Bulgaria Must Acknowledge Same-Sex Relationships, Says ECHR
Gender discrimination in Bulgaria leaves several people in same-sex relationships in despair. They aren’t recognised or even protected.
Criticism of Same-Sex Relationships Marriage
Darina Koilova and Lilia Babulkova are same-sex couples married in the United Kingdom. However, the Bulgarian institution persistently refutes them.
On Tuesday, the European Court of Human Rights (ECHR) in Strasbourg ruled in favour of the Koilova and Babulkova case. The court stipulated the Bulgarian state establish a legal framework, allowing same-sex couples to get appropriate acceptance and security.
“What is essential in this ruling is that, even though there is no specific deadline to implement the framework, the state is required to go through this process and in collaboration with the Council of Europe,” Denitsa Lyubenova, a human rights activist, lawyer and member of the Deystvie LGBTIQ+ collective,” said Denitsa Lyubenova, a human rights activist, lawyer and member of the Deystvie LGBTIQ+ collective.
Lyubenova and her team represented Babulkova and Koilova for seven years in a legal battle regarding their same-sex marriage. The couple are living together for more than 14 years and in 2016 decided to get married in the UK.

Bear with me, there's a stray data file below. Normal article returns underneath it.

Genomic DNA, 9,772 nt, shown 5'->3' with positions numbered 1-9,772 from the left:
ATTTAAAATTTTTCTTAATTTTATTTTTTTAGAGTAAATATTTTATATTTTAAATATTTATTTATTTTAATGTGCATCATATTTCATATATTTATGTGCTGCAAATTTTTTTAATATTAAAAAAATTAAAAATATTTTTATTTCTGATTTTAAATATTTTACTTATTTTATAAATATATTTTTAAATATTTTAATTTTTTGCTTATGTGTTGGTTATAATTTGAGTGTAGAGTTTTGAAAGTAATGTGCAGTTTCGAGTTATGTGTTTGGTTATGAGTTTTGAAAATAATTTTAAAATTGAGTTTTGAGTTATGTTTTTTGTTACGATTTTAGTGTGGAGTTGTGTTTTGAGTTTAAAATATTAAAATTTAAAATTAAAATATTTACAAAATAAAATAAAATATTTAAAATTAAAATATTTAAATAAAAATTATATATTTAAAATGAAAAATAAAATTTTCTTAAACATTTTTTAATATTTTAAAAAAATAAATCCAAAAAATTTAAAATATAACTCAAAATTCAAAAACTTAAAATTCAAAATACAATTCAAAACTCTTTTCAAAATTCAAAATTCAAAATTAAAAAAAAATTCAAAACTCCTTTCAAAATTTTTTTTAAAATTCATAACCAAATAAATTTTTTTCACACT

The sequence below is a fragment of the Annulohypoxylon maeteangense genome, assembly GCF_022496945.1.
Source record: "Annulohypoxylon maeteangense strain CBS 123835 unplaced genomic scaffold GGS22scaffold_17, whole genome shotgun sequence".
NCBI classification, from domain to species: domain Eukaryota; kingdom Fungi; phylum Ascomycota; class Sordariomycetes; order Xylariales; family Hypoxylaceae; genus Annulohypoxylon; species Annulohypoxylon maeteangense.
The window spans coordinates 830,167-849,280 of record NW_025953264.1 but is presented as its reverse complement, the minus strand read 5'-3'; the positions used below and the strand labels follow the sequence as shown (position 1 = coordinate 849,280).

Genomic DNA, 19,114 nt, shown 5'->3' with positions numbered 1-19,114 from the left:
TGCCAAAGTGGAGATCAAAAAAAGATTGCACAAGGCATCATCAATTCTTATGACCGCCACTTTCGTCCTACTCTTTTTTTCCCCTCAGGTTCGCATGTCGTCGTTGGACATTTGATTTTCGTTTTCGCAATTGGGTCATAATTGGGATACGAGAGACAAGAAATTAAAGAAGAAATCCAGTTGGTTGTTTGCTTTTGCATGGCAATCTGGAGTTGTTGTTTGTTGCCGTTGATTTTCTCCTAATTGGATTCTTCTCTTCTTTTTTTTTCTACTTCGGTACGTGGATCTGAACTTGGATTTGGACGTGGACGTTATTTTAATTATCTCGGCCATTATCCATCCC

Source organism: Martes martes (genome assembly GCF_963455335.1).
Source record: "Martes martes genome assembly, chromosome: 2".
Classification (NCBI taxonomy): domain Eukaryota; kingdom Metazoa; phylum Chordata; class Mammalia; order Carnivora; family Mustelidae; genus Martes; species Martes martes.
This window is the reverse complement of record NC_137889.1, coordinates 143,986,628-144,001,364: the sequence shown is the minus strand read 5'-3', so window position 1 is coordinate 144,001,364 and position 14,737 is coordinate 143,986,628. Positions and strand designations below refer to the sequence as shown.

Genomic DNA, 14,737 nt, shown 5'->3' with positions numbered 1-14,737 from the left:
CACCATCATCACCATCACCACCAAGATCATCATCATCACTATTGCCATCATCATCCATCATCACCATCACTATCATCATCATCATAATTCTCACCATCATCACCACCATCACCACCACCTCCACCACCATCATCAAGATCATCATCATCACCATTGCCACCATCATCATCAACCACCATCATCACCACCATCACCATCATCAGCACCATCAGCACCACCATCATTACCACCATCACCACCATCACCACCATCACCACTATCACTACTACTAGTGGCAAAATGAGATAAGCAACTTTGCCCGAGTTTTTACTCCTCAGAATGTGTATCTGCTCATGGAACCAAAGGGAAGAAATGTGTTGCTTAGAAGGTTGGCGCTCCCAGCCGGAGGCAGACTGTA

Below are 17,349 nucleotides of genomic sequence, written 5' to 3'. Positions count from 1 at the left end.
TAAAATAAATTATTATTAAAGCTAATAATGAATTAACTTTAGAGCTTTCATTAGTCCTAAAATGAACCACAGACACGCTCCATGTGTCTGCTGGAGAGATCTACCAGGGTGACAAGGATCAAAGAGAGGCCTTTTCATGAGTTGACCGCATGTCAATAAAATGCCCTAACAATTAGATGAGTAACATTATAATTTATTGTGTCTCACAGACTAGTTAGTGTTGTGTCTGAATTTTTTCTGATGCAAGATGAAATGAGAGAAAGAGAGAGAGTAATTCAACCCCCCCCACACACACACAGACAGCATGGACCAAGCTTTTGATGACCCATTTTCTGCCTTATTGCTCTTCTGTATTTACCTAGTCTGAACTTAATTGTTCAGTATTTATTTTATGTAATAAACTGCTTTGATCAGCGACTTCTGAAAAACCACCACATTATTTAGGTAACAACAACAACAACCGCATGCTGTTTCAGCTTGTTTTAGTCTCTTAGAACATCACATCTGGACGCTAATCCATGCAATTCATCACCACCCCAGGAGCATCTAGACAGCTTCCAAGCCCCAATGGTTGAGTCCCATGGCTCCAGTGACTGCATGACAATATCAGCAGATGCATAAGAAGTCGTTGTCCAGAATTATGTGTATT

However, in 2017, Bulgaria’s Sofia municipality refused to recognise their union, citing that marriage is an act between a man and a woman, not of same-sex relationship. After two years, the same-sex couple together with Lyubenova, tried to file a complaint against the municipality. But, the Administrative Court and the Supreme Court ruled in favour of the municipality’s perspective.
Historic Win Over Violation of Rights
According to ECHR, Bulgaria violated the rights of Babulkova and Koilova by not recognising their marriage abroad. The court stated that it dishonoured Article 8 of the European Convention on Human Rights, which is the right to respect private and family life.
The court’s rule will help close legal destitution in Bulgaria, which doesn’t authorise same-sex marriage. At the same time, the country doesn’t acknowledge same-sex couples married overseas.
“It is clear to the Court that to date the Bulgarian authorities have taken no steps to have adequate legal regulations adopted with regard to the recognition of unions between persons of the same sex,” the court wrote in its decision.
The court noted the vote was unanimous among the seven presiding judges. Although the ruling didn’t compel Bulgaria to legalise same-sex marriage, the authorities must protect them.
Moreover, the court’s decision stated that the deprivation of any official recognition means same-sex couples in Bulgaria can’t govern crucial aspects of their lives. This includes property, inheritance, and security from domestic violence.
For many years, the LGBT community in Bulgaria has been experiencing hate speech and violence. The court’s verdict that favoured the Koilova and Babulkov case is key and paramount for the development of Bulgarian legislation with regard to equality and LGBTI rights.